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The Story Behind Dear Mad’m

August 24, 2009

Stella Patterson
Stella Walthall Patterson
October 14, 1866 –
December 23, 1955

By Judy Bushy

This weekend we took a drive down Highway 96 just to enjoy the sunshine on the River, and the forest and blue skies. We came to the pullout near where Stella Patterson had her cabin and stopped to enjoy the view.

At the time of her eightieth birthday, Stella W. Patterson was faced with a dilemma. Her decision involved when a person is OLD and how she wanted to live her “senior years.” Stella made a surprising decision and became a hero to seniors who have since loved her book, Dear Mad’m.

Stella was born October 14, 1866 in the bustling city of San Francisco. Stella enjoyed the urban opportunities for social and cultural life, but after the earthquake of 1906 she left the city.

At the time of her 80th birthday, while visiting friends in Arcata on the northern coast, she was invited to live with relatives eager to do for her and take care of her in “declining years.” When a doctor told her that she had “young legs” it set her thoughts in a different direction. She owned a cabin on a mining claim in the wilds of Clear Creek near the friendly little town of Happy Camp, on the Klamath River. She decided to give living in that little cabin a try for a year. She wrote to the caretaker and set off for Willow Creek where she rode with the mail delivery up to the mailbox on Highway 96 below the cabin.

The title of her memoir of life on the Klamath came from, perhaps a senior moment, when Fred, the caretaker arrived, and she’d forgotten his name. In her correspondence she had said, “Dear Sir,” so she fell back upon that salutation. Fred replied, “Dear Mad’m,” and thus the nickname, which was later to become the title of the book, began.

The book tells of her life in that solitary and somewhat primitive cabin in its beautiful surroundings. She lived alone there with her dog, Vickie, and it turned out she had many adventures.

While Stella Patterson still traveled some, her delight was to return to her little cabin on the Klamath. She loved to garden and put up jams and jellies. She sent the memoir of the year she moved to the cabin to agents, critics, and finally a New York publisher who edited it. She called it “slashing,” her story. In the fall of 1955 she moved to an efficient little travel trailer, near Everett and Thelma (who had been like a daughter to her) in Redding. Her life drew to a close there in December 23, 1955 at the age of 89. It was just two weeks before Dear Mad’m was to be published, January 6, 1956.

The book had far reaching effects. It became a popular book club selection. Three ladies from Chicago retired from the Telephone Company and came to live near Happy Camp, because of reading her story. They enjoyed gardening and artistic endeavors and were active in the community. They were loved and appreciated in the community although they too are gone now. When Highway 96 was improved and straightened (Yes, it is possible that there were more curves and corners!) the road went right through her cabin, which was moved out of the way.

Naturegraph, a local Happy Camp publisher, kept the book in print since that time, for which we are grateful. Stella was a hero of sorts to persons of mature years, who still have more years to appreciate life and blessings. It’s a good book to read to remind a person of all the wonderful reasons we love life on the lovely wild Klamath River at the top of California.




26 Comments »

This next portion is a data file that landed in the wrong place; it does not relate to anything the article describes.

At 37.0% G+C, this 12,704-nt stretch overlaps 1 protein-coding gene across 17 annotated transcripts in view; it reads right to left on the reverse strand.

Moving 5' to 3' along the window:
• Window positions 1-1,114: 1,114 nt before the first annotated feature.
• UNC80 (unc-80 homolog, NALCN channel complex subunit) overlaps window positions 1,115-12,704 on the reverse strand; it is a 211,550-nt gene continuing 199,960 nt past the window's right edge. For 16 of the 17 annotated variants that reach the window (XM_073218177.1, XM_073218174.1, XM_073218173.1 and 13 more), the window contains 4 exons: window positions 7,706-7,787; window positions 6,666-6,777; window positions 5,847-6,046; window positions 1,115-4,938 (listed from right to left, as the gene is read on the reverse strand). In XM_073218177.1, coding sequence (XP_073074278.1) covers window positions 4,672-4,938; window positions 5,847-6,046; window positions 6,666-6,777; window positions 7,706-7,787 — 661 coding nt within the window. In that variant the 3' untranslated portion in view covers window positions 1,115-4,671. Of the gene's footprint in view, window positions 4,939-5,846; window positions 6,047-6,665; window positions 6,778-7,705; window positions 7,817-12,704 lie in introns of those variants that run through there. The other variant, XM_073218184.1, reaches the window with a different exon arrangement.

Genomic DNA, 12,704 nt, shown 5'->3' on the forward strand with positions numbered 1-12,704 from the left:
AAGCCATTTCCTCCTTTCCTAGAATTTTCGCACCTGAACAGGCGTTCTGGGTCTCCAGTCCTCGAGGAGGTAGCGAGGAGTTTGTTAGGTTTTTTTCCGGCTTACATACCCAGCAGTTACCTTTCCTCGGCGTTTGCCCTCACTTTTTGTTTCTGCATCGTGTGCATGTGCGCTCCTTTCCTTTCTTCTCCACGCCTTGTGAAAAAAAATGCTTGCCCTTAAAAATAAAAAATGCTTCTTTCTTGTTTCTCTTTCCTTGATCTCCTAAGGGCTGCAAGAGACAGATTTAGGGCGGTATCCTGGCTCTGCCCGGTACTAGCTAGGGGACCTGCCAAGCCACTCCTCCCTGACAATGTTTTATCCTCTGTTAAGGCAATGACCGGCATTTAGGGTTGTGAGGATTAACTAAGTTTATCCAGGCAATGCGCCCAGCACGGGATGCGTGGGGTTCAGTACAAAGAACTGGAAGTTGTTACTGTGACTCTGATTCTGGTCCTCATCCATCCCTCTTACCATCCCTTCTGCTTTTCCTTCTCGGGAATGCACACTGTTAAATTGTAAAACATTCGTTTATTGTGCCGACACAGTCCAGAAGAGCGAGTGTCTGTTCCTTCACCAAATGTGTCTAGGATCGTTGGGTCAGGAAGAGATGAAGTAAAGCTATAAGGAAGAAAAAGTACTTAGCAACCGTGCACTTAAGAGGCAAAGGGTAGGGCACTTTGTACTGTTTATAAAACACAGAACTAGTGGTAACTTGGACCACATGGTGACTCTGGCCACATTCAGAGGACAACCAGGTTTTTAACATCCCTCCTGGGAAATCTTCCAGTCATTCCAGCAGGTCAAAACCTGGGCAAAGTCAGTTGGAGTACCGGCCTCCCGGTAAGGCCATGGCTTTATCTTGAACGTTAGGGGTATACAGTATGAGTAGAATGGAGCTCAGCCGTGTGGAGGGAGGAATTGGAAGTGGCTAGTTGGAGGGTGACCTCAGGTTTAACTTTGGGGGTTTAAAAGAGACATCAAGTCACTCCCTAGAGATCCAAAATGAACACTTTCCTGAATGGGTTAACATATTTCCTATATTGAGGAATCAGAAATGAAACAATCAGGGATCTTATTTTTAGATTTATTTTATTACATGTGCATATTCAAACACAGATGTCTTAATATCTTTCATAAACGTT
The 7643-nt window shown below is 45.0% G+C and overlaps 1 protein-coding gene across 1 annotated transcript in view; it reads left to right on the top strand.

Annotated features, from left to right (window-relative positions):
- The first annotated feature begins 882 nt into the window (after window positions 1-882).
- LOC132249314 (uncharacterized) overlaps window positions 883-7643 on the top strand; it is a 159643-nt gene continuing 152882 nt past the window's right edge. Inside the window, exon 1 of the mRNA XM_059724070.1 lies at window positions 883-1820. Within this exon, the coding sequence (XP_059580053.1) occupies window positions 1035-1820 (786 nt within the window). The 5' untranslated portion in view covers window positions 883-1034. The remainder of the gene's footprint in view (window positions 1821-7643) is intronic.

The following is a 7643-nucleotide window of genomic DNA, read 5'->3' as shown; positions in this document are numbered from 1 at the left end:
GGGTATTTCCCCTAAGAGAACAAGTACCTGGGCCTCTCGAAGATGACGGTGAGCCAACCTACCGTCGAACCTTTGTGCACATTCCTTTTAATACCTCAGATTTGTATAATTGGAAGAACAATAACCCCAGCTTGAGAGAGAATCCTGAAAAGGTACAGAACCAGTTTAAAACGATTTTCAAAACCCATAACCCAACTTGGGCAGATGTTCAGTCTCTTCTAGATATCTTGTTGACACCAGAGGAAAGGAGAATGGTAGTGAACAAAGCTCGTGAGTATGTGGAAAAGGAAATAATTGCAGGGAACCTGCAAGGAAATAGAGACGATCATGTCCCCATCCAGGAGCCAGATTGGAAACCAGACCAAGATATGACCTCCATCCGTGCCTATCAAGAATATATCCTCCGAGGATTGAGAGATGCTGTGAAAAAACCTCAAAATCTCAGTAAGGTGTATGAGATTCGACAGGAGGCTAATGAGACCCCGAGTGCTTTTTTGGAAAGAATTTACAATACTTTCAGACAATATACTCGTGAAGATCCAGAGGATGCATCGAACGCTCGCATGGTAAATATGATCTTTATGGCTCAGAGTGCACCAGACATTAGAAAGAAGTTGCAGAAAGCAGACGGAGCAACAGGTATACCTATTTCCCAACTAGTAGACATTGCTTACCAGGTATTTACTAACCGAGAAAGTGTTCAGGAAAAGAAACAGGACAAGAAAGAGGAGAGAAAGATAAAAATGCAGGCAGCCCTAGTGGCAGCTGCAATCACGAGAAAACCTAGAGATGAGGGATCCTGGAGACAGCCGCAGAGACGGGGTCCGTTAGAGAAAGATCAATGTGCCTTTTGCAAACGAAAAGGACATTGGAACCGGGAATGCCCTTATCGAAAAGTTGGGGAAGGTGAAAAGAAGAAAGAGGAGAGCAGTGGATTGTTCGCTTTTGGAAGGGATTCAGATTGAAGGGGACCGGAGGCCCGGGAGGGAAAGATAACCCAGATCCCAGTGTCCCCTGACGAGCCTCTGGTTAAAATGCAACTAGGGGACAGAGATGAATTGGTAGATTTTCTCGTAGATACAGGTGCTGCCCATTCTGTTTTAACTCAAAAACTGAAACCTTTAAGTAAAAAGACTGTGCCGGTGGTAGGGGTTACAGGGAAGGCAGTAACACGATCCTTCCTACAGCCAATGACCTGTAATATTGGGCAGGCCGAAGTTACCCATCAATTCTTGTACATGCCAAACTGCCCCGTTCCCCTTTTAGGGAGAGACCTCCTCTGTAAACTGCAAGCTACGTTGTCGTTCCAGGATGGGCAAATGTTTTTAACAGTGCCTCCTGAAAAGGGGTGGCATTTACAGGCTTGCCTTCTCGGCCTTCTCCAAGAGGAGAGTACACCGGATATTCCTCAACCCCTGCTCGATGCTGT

1. What a beautiful story. I have some family living there and have been there a few times. It really is a beautiful little place. I love going there.

    Comment by Barbara Land — August 24, 2009 @ 5:06 pm

  2. Thanks for this….it is my all time favoriate book. Any chance of a few images of the area?

    Comment by Christopher Fry — October 7, 2009 @ 3:40 pm

  3. I thoroughly enjoyed reading this book this summer… It was given to me by my grandmother who had enjoyed the book as well… :) Hopefully I can visit my mom in Happy Camp and take a drive there in the future… :) Thank you Judy for the great background story… we couldn’t get from the book!

    Comment by Simoné Reichel — October 26, 2009 @ 12:02 pm

  4. I have read the book twice…who was she? what of her earlier life ?Was she a writer ? How many children did she have ? Why leave them ? What became of everyone? I cant seem to find answers on the web….

    Comment by susan coltrin — December 26, 2009 @ 10:34 am

  5. I bought this book about 14 years ago and it is a favorite. I re-read it every couple of years and have given several copies as gifts. I have long wanted to find out more about Stella; the book would be even better if there were photos of the author and of the people she talked about in the book and of course of the surrounding region! My husband and I are planning a trip to Yreka and I have an interest in seeing if there are any memories of Stella in the area still?

    Comment by Deborah Donovan — January 8, 2010 @ 10:04 am

  6. Ijust took a trip to Happy Camp, hoping to find some info on Stella. No Luck. Where is the turnout near her cabin site?

    Comment by Joan McCrummen — July 13, 2010 @ 11:43 pm

  7. I lived in Happy Camp in 1956. I actually lived in more than one residence there that year as a first grader. I would love to get more information about the town as it was then for my novel. Is there anyone I can contact that would be knowledgeable of that time?

    Thank you.

    Comment by Cheryl Stapleton — September 25, 2010 @ 5:58 pm

  8. Cheryl, you’re welcome to leave questions here… Judy (the editor) has a lot of information about Happy Camp history. I’m a novelist too and have written a couple novels based here.

    Comment by LindaJM — December 30, 2010 @ 12:02 pm

  9. What has happened to the follow up book Dear Mad’m,Who Was She, suppose to be published by Naturegraph fall of 2010?

    Comment by Pamela Thompson — May 22, 2011 @ 9:11 am

  10. Thank you for asking Pamela. We recently checked with Barbara at Narutegraph and were told that it is taking longer than expected but will be published next spring. We also have come upon another article on Stella’s life before Happy Canp and hope to publish it with photos of the area soon. Thank you for your patience!

    Comment by Judy Bushy — May 22, 2011 @ 11:10 pm

  11. I ordered Dear Mad’m as my 2nd copy. I Still love reading it as we had prospected for many years.
    I first read Dear Mad’m in the 1960’s. In the 90’s I ordered my own copy. My copy was loaned out too many times and was lost in the process. Ergo the 2nd order…

    Comment by Di — June 4, 2011 @ 10:35 am

  12. Glad you are enjoying Dear Madam, Di! You may find the article on the Patterson ranch where James & Stell lived for a time on the history page of Happy Camp News. There will also be more to come as the local Chamber of Commerce is plannning an event and more this summer celebrating Stells.